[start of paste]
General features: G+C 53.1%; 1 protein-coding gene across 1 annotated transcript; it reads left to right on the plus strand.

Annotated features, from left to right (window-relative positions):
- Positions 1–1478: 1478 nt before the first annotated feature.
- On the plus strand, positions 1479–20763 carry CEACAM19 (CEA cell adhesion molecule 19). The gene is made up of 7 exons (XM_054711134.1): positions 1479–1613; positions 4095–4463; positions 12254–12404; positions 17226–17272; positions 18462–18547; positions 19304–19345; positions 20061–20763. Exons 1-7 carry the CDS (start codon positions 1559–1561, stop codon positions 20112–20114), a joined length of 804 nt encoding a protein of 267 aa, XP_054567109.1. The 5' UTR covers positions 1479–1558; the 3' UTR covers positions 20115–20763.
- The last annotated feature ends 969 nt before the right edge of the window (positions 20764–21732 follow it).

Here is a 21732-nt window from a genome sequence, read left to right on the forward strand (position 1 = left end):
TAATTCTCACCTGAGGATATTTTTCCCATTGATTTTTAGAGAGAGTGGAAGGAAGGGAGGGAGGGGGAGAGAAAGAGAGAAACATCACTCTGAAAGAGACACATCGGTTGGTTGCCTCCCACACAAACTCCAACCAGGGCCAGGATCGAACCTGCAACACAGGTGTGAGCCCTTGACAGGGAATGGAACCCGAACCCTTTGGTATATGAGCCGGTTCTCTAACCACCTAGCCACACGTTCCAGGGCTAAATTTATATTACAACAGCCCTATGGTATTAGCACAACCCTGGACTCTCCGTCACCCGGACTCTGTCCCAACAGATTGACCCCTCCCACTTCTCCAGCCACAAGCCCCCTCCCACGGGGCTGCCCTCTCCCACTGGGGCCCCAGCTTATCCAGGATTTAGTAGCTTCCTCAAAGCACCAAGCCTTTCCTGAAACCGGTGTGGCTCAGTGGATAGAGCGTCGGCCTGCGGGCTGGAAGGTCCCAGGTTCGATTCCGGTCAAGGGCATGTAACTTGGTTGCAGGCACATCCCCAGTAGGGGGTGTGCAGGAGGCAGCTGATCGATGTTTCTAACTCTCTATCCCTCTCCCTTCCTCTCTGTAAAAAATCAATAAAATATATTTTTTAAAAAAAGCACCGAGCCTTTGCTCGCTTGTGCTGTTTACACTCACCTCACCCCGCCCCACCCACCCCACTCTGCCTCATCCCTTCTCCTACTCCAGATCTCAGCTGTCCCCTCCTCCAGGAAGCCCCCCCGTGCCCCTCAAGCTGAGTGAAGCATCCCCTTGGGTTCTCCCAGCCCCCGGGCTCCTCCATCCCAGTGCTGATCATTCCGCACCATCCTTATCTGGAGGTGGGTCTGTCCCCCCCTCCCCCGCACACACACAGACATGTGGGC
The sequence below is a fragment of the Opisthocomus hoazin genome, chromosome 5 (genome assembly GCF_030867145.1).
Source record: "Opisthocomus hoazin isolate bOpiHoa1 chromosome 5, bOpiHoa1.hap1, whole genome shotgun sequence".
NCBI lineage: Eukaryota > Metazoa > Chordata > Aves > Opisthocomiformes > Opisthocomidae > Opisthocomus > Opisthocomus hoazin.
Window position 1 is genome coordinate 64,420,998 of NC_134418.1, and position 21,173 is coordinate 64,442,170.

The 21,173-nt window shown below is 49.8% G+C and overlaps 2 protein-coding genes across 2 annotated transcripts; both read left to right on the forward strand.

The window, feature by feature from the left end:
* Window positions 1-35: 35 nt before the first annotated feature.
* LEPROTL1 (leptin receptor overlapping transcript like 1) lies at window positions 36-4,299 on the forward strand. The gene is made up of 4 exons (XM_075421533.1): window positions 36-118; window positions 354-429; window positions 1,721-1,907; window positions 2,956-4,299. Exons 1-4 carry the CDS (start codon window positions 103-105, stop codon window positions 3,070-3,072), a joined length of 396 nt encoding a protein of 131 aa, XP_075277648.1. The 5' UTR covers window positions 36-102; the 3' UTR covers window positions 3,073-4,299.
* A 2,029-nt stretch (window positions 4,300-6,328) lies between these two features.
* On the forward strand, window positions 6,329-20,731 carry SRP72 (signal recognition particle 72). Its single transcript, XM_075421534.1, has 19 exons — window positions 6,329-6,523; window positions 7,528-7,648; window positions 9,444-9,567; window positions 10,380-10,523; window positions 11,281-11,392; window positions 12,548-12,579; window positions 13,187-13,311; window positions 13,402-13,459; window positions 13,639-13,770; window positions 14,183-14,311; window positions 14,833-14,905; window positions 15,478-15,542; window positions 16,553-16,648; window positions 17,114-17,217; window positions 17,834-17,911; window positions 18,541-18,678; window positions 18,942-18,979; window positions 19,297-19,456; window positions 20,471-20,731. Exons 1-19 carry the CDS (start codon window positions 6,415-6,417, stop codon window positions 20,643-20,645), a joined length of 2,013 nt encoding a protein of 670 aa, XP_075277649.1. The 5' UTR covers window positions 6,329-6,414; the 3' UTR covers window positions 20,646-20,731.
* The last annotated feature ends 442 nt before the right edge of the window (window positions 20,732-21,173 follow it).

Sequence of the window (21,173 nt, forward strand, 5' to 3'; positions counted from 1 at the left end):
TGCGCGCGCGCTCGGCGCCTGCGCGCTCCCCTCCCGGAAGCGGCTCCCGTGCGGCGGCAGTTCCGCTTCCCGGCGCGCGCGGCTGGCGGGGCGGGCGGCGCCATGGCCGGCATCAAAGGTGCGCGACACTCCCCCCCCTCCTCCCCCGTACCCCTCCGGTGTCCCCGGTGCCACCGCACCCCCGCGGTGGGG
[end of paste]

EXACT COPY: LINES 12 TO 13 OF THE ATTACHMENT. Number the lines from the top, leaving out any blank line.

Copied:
The 21,173-nt window shown below is 49.8% G+C and overlaps 2 protein-coding genes across 2 annotated transcripts; both read left to right on the forward strand.

The window, feature by feature from the left end: